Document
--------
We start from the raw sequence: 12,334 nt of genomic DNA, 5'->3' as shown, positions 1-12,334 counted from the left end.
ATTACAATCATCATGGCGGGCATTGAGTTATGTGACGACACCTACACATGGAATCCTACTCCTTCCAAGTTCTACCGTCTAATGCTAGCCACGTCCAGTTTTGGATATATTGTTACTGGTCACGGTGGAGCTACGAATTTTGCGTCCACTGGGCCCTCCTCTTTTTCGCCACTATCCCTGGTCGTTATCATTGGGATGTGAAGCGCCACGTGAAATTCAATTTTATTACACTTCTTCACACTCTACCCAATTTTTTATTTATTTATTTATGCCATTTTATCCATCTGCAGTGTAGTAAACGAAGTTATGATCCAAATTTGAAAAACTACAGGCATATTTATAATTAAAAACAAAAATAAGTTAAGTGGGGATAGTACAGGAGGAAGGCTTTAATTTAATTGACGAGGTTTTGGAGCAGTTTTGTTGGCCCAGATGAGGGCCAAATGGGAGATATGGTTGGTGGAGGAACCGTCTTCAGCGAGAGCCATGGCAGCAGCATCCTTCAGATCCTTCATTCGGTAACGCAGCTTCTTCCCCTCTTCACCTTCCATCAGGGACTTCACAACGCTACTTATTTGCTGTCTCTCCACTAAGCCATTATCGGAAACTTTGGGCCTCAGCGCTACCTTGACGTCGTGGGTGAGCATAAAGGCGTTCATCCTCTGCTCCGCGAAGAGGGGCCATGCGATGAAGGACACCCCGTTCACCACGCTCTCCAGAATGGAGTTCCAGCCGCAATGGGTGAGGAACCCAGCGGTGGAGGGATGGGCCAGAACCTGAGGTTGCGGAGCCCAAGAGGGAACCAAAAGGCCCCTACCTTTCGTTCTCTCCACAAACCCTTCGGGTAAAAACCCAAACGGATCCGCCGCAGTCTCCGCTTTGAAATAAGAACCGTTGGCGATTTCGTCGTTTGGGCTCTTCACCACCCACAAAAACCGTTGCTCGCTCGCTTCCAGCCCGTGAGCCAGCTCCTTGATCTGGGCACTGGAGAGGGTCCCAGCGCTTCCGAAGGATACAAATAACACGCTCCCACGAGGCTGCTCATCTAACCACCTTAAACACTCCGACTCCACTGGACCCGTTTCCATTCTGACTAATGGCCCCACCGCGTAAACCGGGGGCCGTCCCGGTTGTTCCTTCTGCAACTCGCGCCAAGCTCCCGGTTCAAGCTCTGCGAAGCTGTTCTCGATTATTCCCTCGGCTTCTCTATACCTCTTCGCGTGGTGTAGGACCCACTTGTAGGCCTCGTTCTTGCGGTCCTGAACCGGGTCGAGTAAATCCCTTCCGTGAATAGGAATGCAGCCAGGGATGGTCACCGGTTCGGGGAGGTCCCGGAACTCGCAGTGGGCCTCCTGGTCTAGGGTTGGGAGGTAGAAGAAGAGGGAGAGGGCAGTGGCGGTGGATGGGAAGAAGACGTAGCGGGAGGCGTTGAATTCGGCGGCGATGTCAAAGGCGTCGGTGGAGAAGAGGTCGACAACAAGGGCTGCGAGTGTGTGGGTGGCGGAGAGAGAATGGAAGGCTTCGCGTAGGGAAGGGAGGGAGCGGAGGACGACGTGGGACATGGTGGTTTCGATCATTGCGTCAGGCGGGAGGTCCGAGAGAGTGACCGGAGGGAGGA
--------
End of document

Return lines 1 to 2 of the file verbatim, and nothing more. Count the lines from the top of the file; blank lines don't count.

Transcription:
We start from the raw sequence: 12,334 nt of genomic DNA, 5'->3' as shown, positions 1-12,334 counted from the left end.
ATTACAATCATCATGGCGGGCATTGAGTTATGTGACGACACCTACACATGGAATCCTACTCCTTCCAAGTTCTACCGTCTAATGCTAGCCACGTCCAGTTTTGGATATATTGTTACTGGTCACGGTGGAGCTACGAATTTTGCGTCCACTGGGCCCTCCTCTTTTTCGCCACTATCCCTGGTCGTTATCATTGGGATGTGAAGCGCCACGTGAAATTCAATTTTATTACACTTCTTCACACTCTACCCAATTTTTTATTTATTTATTTATGCCATTTTATCCATCTGCAGTGTAGTAAACGAAGTTATGATCCAAATTTGAAAAACTACAGGCATATTTATAATTAAAAACAAAAATAAGTTAAGTGGGGATAGTACAGGAGGAAGGCTTTAATTTAATTGACGAGGTTTTGGAGCAGTTTTGTTGGCCCAGATGAGGGCCAAATGGGAGATATGGTTGGTGGAGGAACCGTCTTCAGCGAGAGCCATGGCAGCAGCATCCTTCAGATCCTTCATTCGGTAACGCAGCTTCTTCCCCTCTTCACCTTCCATCAGGGACTTCACAACGCTACTTATTTGCTGTCTCTCCACTAAGCCATTATCGGAAACTTTGGGCCTCAGCGCTACCTTGACGTCGTGGGTGAGCATAAAGGCGTTCATCCTCTGCTCCGCGAAGAGGGGCCATGCGATGAAGGACACCCCGTTCACCACGCTCTCCAGAATGGAGTTCCAGCCGCAATGGGTGAGGAACCCAGCGGTGGAGGGATGGGCCAGAACCTGAGGTTGCGGAGCCCAAGAGGGAACCAAAAGGCCCCTACCTTTCGTTCTCTCCACAAACCCTTCGGGTAAAAACCCAAACGGATCCGCCGCAGTCTCCGCTTTGAAATAAGAACCGTTGGCGATTTCGTCGTTTGGGCTCTTCACCACCCACAAAAACCGTTGCTCGCTCGCTTCCAGCCCGTGAGCCAGCTCCTTGATCTGGGCACTGGAGAGGGTCCCAGCGCTTCCGAAGGATACAAATAACACGCTCCCACGAGGCTGCTCATCTAACCACCTTAAACACTCCGACTCCACTGGACCCGTTTCCATTCTGACTAATGGCCCCACCGCGTAAACCGGGGGCCGTCCCGGTTGTTCCTTCTGCAACTCGCGCCAAGCTCCCGGTTCAAGCTCTGCGAAGCTGTTCTCGATTATTCCCTCGGCTTCTCTATACCTCTTCGCGTGGTGTAGGACCCACTTGTAGGCCTCGTTCTTGCGGTCCTGAACCGGGTCGAGTAAATCCCTTCCGTGAATAGGAATGCAGCCAGGGATGGTCACCGGTTCGGGGAGGTCCCGGAACTCGCAGTGGGCCTCCTGGTCTAGGGTTGGGAGGTAGAAGAAGAGGGAGAGGGCAGTGGCGGTGGATGGGAAGAAGACGTAGCGGGAGGCGTTGAATTCGGCGGCGATGTCAAAGGCGTCGGTGGAGAAGAGGTCGACAACAAGGGCTGCGAGTGTGTGGGTGGCGGAGAGAGAATGGAAGGCTTCGCGTAGGGAAGGGAGGGAGCGGAGGACGACGTGGGACATGGTGGTTTCGATCATTGCGTCAGGCGGGAGGTCCGAGAGAGTGACCGGAGGGAGGA